HIDDEN COURT / SUNNY DAYS ONLY > The existing neighborhood pool and recreation spaces are, in fact, not very neighborhood-friendly. They creates an inclusive, secluded inner-block: a strangely shrouded gesture for a public space. The roof is the only open plane, which makes the pool unusable in much of San Francisco’s weather.
NEIGHBORHOOD LIVING ROOM / YEAR ROUND > The new proposal extends the public program out to its surroundings, a transparent architecture that facilitates communal use. The roof design makes up for its lower % of sky opening by creating protrusions that are like mirrored sections of the pool. Raising the skylight up to the height of surrounding buildings allows it to capture and reflect light into the interior, but also provides a striking frame for pure, uncluttered sky. With a roof, the pool is now available for use year-round.
Hey! Hello! Hi! Hello! Hello!
GLARE VS SHIMMER 1 The smooth, white interior of the roof protrusion reflects the captured light down into the pool space. 2 This dispersed light bounces off the water’s surface up to the protrusion surface. 3 The surface becomes a canvas for the rippling light reflected off the water. This phenomenon is an avoided distraction in most buildings--a glare. A pool is a unique opportunity in which glare can be magnified to its advantage. The ceiling and the water’s surface mirror each other, magnifying the unique shimmer of the water’s surface.
A COOL BREEZE, A SHARED CONVERSATION > The operable glass panels at the Front and Side Lounges perform two functions: They open as a gesture encouraging interaction with neighborhood passersby, and also facilitate cross-ventilation. Water is a massive heatsink, and humidity is a common problem with indoor pools. With the introduction of the operable panels, the societal responsibility solves an architectural technicality.
1 3 2
The sectional lines of the pool are reflected to create the lines of the roof. after adjustments are made for light and view, the shape is altered.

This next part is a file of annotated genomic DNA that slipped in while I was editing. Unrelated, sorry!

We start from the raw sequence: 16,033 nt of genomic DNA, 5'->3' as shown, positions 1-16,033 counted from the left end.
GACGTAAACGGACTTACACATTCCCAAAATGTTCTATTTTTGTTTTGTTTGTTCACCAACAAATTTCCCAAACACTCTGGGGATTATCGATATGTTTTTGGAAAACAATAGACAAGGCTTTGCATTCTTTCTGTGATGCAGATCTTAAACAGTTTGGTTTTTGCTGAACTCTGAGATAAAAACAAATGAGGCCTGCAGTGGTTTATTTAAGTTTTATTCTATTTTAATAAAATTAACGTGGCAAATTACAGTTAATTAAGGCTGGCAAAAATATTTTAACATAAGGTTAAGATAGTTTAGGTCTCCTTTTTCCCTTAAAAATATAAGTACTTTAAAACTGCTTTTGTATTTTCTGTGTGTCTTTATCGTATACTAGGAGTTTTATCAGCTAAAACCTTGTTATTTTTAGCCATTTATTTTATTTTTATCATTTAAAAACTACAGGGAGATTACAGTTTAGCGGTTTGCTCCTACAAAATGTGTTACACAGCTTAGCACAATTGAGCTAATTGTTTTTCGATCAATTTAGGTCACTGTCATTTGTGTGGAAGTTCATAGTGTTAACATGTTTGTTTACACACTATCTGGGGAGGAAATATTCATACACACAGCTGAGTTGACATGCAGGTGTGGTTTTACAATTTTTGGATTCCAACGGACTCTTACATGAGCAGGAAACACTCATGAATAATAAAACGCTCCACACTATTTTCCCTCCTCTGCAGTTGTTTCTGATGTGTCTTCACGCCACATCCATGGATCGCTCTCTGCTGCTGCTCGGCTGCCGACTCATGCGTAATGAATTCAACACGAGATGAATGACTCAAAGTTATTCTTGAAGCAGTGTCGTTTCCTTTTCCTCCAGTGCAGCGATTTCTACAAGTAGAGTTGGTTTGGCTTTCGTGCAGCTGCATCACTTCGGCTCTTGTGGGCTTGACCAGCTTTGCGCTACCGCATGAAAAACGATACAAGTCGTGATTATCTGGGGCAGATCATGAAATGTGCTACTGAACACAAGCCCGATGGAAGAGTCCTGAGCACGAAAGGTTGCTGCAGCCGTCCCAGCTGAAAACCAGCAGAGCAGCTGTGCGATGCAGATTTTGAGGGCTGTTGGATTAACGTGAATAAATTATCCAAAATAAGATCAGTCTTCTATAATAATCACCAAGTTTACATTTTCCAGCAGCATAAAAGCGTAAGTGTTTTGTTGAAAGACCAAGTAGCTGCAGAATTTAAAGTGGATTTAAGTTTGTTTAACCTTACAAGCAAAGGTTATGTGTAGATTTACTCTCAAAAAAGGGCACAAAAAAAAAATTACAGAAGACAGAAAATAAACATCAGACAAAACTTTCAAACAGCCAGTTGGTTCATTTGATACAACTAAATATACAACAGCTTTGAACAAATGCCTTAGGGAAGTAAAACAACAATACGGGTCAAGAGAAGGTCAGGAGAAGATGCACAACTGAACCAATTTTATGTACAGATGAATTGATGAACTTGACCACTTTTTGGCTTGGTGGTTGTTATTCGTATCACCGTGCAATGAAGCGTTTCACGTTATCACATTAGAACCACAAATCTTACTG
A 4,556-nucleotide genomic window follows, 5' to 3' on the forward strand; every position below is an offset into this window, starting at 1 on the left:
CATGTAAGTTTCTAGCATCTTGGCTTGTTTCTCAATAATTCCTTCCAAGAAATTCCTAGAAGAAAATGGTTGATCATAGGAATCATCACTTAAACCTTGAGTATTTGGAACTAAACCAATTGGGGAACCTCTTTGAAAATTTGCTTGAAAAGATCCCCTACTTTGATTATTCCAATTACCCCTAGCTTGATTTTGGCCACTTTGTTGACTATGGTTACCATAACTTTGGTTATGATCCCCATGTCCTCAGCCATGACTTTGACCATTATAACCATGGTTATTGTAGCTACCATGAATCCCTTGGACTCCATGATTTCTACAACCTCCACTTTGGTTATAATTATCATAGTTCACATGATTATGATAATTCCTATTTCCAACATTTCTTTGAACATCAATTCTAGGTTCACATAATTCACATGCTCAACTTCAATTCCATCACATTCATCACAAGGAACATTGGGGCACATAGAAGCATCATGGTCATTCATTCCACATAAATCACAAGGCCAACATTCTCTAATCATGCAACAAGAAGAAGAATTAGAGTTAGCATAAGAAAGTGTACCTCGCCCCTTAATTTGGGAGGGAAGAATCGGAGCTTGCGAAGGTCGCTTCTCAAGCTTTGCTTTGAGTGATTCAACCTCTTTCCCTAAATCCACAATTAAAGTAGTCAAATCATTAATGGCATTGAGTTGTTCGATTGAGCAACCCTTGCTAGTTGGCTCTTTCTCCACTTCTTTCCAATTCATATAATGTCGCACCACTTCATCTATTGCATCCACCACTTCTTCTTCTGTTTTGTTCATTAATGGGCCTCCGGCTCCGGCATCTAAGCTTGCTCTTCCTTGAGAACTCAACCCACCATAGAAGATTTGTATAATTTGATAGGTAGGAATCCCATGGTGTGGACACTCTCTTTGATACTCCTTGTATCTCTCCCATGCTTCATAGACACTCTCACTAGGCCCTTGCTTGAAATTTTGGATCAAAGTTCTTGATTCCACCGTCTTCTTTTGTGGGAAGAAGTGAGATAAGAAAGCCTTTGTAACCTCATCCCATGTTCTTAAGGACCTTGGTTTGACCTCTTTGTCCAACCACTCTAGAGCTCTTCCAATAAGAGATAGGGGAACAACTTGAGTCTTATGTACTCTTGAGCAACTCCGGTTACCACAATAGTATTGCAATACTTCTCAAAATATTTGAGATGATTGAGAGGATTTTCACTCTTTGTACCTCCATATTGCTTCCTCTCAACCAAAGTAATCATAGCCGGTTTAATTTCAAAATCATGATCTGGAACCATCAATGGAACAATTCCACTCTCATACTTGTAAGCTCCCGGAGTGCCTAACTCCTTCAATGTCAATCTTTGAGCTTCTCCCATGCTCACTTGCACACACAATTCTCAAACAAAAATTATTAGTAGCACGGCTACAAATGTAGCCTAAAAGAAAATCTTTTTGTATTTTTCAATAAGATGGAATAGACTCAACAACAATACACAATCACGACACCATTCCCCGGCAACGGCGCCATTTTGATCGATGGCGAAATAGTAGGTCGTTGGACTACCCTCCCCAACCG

Once the adjustments are made and the surface is smoothed, the pool is literally cast as a reflection upon the interior surface.
THE NEIGHBORHOOD MYSTERY
> The existing Mission Pool and neighborhood center. The setback attempts to provide a corner park, but instead makes for a silent, brooding sort of architecture. The playground is hidden, the recreation area is more a storage unit, and the inner-block thurway is an awkard, pinched condition. The buildingâ€™s front face is pulled forward.
> The neighborhood intersection, the childrenâ€™s playground, and the athletics courts to the south provide the major site conditions that must be addressed. The form is pushed back and opened to allow for a space that acts as a buffer between the first two conditions and the building. The straight edge at the south end of the form is maintained to leave the courts as a semicontained, self-functioning entity.
THE TRANSPARENT LIVING-ROOM
> The spaces pushed in are then reconnected outwards, manifested as an extended pool deck and sun lounges. Transparent and directly abutting the public programs around them, the pool becomes an open connection to the neighborhood. The thruway to the inner-block is widened, now sitting side by side with the building entry. They function as a sort of gateway, a fork in the road to the inner-block. The face of the southern facade is inset to reveal the program.
> The completed pool is essentially two private volumes tied by glass and covered by a singular roof. Visibility through the building allows the new corner space to function as a transparent neighborhood living room and beacon for communal recreation.
LINDA STREET 19th STREET
> Mission Pool > Childrenâ€™s Playground > Basketball Court
> Soccer Field
> Tennis Courts
> Pocket Park
A > Lobby B > Reception + Office C > Men’s Locker Room D > Women’s Locker Room E > Pool Lounge F > Side Lounge G > Front Lounge H > Civic Auditorium I > Kitchen J > Staff Room K > First Aid L > Custodial M > Mechanical N > Men’s Restroom O > Women’s restroom P > Rear Corridor
Reception + Office Skylight
Pool Lounge Skylight
> SECTION A
Reception + Office Skylight Reception + Office
Lockers Corrider Entry
> SECTION B 2:51
Staff + First Aid
Civic Auditorium Skylight
Side Lounge Skylight
> EAST ELEVATION
> WEST ELEVATION
> NORTH ELEVATION
> SOUTH ELEVATION
LOT #4 Wudadao Historic District, tianjin, China Residential + Mixed Use Lot Redevelopment R. Chow Thesis Studio Spring 2011